Books about the global financial crisis and its aftermath have tended to fall in to two camps: attempts by spectators to explain what decisions were made, and attempts by participants to justify why they were made. European Spring is intriguing because its author, Philippe Legrain, is in both tribes, having spent time as a senior policymaker at the European commission, while never quite relinquishing the journalistic detachment that makes this more of a manifesto than a memoir. While this book has plenty to discomfort Legrain’s former colleagues, and he seems to rather delight in asides about the pay and conditions of various Eurocrats, this is not a grubby kiss-and-tell or bitter retaliatory strike. Instead, this is an overwhelmingly serious book, from an unquestionably qualified source, which offers intelligent (and intelligible) context for understanding what has just happened to our continent.
Legrain’s starting point is pretty simple, if contested: policy is for people, and pan-European austerity cannot, by definition, be the right policy if it leaves so many young people without options and families without hope. He then takes a gallop through all the different things that could have been done instead, and is convincing when he lays out the economic myths which haunt European decision-making. To that degree, one half of the promise of the book’s subtitle, that it will answer the question ‘why our economies and politics are in a mess’, is safely honoured.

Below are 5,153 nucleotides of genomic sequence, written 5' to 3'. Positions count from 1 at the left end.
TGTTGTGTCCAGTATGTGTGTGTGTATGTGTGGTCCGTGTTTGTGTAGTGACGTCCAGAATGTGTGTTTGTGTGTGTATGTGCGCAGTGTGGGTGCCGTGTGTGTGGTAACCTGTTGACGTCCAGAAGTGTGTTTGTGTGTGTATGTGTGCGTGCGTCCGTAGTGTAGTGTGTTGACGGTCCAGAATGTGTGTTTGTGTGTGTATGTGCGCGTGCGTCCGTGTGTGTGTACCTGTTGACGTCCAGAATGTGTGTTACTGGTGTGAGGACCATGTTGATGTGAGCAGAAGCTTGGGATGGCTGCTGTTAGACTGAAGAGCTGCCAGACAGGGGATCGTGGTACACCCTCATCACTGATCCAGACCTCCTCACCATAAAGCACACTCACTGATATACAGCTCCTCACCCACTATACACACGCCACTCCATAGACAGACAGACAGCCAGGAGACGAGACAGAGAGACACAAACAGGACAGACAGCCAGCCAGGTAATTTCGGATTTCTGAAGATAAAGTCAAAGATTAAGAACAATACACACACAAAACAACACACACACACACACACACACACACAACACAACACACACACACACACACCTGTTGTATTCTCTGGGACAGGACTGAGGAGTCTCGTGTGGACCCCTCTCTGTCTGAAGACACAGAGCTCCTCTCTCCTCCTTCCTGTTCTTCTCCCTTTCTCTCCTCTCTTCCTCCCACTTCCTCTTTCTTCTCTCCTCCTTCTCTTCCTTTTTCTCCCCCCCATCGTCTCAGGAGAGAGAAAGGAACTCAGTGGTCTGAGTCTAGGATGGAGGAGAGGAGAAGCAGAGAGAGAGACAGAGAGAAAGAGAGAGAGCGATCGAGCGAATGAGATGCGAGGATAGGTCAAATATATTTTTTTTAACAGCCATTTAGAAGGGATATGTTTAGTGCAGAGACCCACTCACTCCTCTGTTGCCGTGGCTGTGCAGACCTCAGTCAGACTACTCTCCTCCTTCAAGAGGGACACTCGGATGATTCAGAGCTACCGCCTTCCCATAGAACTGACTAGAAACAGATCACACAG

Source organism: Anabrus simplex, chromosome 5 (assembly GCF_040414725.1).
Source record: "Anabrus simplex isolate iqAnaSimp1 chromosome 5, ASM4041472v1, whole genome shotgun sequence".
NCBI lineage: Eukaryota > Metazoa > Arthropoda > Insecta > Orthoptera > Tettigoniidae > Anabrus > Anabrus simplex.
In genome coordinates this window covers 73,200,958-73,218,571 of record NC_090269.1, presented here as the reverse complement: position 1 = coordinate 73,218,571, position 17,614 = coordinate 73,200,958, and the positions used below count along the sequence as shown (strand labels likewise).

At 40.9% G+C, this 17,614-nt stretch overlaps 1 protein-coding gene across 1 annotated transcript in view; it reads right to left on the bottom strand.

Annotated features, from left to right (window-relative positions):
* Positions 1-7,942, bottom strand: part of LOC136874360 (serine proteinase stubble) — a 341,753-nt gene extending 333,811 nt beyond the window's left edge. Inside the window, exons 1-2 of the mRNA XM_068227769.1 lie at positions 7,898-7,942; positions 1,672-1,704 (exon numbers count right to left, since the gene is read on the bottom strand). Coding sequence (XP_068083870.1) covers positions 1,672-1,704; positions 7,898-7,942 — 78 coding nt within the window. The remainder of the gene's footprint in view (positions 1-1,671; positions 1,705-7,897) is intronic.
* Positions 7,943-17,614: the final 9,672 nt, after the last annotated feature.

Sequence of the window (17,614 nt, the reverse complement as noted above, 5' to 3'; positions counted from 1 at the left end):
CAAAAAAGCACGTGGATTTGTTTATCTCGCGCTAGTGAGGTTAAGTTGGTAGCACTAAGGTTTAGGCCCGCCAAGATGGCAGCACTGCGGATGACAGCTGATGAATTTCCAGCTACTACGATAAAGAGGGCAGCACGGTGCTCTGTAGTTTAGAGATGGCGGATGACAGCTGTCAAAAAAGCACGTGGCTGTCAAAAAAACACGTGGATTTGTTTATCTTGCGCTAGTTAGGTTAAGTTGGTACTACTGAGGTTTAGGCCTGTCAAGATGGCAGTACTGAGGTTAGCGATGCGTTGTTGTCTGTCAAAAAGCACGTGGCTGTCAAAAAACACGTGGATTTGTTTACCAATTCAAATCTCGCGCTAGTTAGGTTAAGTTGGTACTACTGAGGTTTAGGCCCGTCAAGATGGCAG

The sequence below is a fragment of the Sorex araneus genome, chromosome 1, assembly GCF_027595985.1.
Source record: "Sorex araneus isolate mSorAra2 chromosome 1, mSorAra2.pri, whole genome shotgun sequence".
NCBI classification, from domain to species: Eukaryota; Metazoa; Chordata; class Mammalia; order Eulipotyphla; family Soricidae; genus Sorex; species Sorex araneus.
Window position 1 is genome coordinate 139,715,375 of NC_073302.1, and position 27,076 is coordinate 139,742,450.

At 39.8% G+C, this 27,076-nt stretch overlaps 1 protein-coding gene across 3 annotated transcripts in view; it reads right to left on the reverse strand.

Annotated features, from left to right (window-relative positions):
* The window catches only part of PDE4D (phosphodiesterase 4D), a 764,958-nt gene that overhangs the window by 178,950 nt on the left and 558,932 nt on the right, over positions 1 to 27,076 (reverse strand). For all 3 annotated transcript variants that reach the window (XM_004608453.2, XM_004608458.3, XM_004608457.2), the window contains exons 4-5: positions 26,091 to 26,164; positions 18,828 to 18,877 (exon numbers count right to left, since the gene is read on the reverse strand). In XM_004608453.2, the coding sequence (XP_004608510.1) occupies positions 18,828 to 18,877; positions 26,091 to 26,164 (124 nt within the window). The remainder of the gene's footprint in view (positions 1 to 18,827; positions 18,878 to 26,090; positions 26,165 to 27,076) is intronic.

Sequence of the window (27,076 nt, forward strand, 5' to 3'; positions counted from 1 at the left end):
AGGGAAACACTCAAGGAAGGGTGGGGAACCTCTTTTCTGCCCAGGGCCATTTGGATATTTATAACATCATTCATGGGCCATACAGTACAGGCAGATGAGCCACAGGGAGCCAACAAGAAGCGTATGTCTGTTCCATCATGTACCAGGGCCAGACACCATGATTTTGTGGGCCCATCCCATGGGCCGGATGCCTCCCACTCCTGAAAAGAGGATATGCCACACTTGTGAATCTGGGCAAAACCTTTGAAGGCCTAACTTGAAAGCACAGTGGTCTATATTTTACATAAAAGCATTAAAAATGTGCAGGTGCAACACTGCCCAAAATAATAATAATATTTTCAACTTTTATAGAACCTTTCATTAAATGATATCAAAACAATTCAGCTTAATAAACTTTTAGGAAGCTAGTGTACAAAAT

Where Legrain is less convincing, however, is in trying to unpick the politics of the economics. Or, to put it more crudely, why even those who never doubted he was an extremely clever bloke still did not take his advice. In the end, independent thinkers are there to offer technically perfect answers to problems and powerful policymakers are there to find the place where the perfect and the practical meet. Why were the answers, so obvious to him, not adopted by the very people who stood to gain from returning Europe to the path of jobs and growth? And why are those of us who agree with him that the role of centre-left parties is to help people manage change, not avoid it, losing the internal argument so badly?
These are the biggest questions facing proponents of a progressive globalisation, and this book does not lay out a practical plan for victory in the battles of ideas or organisation. Perhaps it was never meant to: after all, the author talks about the need for a European Spring without ever suggesting he is the man to lead it. But this would have been a more satisfying text if it engaged more seriously with why even potential allies were a disappointment to him, and where public pressure could be usefully directed to try to shift public policy. I am convinced by his argument that ‘Europe has bounced back from far worse than this’, I just want to know more about what I can do to contribute to the bounceback – and the fightback – Europe’s progressives so desperately need.
Kirsty McNeill is the founder of ThembaHQ and a former adviser at 10 Downing Street. She tweets at @kirstyjmcneill
European Spring: Why Our Economies and Politics are in a Mess – and How to Put Them Right
CB Creative Books | 484pp | £12.99
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